How nice to read John Oldham’s comments on the Austin Twenty! My wife and I own a 1928 20/4—but a Marlborough landaulette (the one at Brooklands earlier this year).
They certainly are a fine car,–heavy, and not fast, but with a ferocious slog-ability that would pull a house down. Ours—rebuilt from a worn-out hulk—after spending its working life in Somerset as a hire-car, can he started off in 1st, 2nd or 3rd gear, and at 7 to 8 m.p.h. klonked into top. It is then good for up to 50. The extra-air lever pulls out a cone-plug in the inlet manifold, to weaken the mixture, and gives greater economy (at the expense of back-firing when the throttle’s closed). We get between 15-20 m.p.g. and normally drive it very gently at about 35 m.p.h. Mr. Oldham never mentioned the fine steering—high-geared and tight, two-and-a-half turns lock-to-lock—nor the terrible handbrake—on a drum behind the gearbox—this is, in the handbook “extremely powerful”, and can lock the rear wheels, with protestations from propshaft joints and gearbox bearings! Luckily, I’ve never come across one that wasn’t fouled with grease or oil, but they still work, even if the descent of a long hill meant filling the driving compartment with smoke!!
I’ve had a few sixes. Very nice cars— especially the later ones with Girling brakes, synchromesh, hydraulic jacks, heater, electric telephone, etc. I have a 1936 limousine now. They suffer, unlike the 20/4, from timingslip. The long chain, as Mr. Oldham described, mounted at the rear of the engine, is very prone to wear and modifications by Austin of the tensioning device; it was never cured. The chain rides over the sprockets, and it’s a case of, “get out and get under”. I owned a “Six” for a few years, and could re-time the engine in eight minutes! The early ones never had a gate-change gearbox—it was a fake made to avoid “Yankee ball-change appearance. It is a difficult box to manage.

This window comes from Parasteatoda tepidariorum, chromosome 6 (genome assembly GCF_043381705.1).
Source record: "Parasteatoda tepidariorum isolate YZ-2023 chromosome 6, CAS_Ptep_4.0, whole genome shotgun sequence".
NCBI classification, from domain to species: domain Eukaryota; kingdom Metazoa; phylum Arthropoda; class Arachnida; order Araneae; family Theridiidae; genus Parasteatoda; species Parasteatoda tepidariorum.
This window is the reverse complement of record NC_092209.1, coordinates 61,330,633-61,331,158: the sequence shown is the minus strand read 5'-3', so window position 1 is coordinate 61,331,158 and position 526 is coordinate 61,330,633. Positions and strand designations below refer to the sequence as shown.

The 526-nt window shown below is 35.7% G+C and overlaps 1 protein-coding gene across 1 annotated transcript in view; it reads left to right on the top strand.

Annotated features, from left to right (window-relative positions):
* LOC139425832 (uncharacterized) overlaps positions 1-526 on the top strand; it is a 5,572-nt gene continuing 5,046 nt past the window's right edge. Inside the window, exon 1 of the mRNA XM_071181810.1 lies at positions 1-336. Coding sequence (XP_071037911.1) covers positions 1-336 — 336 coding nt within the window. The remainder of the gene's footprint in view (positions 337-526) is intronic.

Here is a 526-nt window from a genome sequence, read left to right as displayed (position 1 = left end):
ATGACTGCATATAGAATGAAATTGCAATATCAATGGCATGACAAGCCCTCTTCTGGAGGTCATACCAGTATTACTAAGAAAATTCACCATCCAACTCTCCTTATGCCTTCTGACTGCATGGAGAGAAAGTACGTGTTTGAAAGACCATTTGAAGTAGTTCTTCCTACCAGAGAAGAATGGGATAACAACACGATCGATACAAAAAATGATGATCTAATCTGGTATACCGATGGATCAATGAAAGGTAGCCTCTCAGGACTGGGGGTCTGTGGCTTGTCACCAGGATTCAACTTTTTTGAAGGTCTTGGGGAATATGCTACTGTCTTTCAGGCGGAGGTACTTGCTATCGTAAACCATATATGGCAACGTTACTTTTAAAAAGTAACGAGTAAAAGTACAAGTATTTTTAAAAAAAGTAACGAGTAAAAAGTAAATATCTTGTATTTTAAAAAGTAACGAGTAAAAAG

There are quite a lot of “Twenties” about —they turn up in the Vintage Austin Register all the time. A colleague (with two 20/4s) toured Scotland, and came across a 1921 tourer in regular use. Apart from our limousine and landaulette, we have a 1926 20/4 hearse, a friend has a 1928 Char-a-Banc, and a rarity is an Austin Ascot limousine owned by yet another friend. As for spares— we make do and mend—lorry valves will fit and there’s always something to keep us on the road. Good cars though.
Meppershall J.I WADE
Could the 1921 tourer in Scotland be the car that appeared in TV’s “Upstairs-Downstairs ? —Ed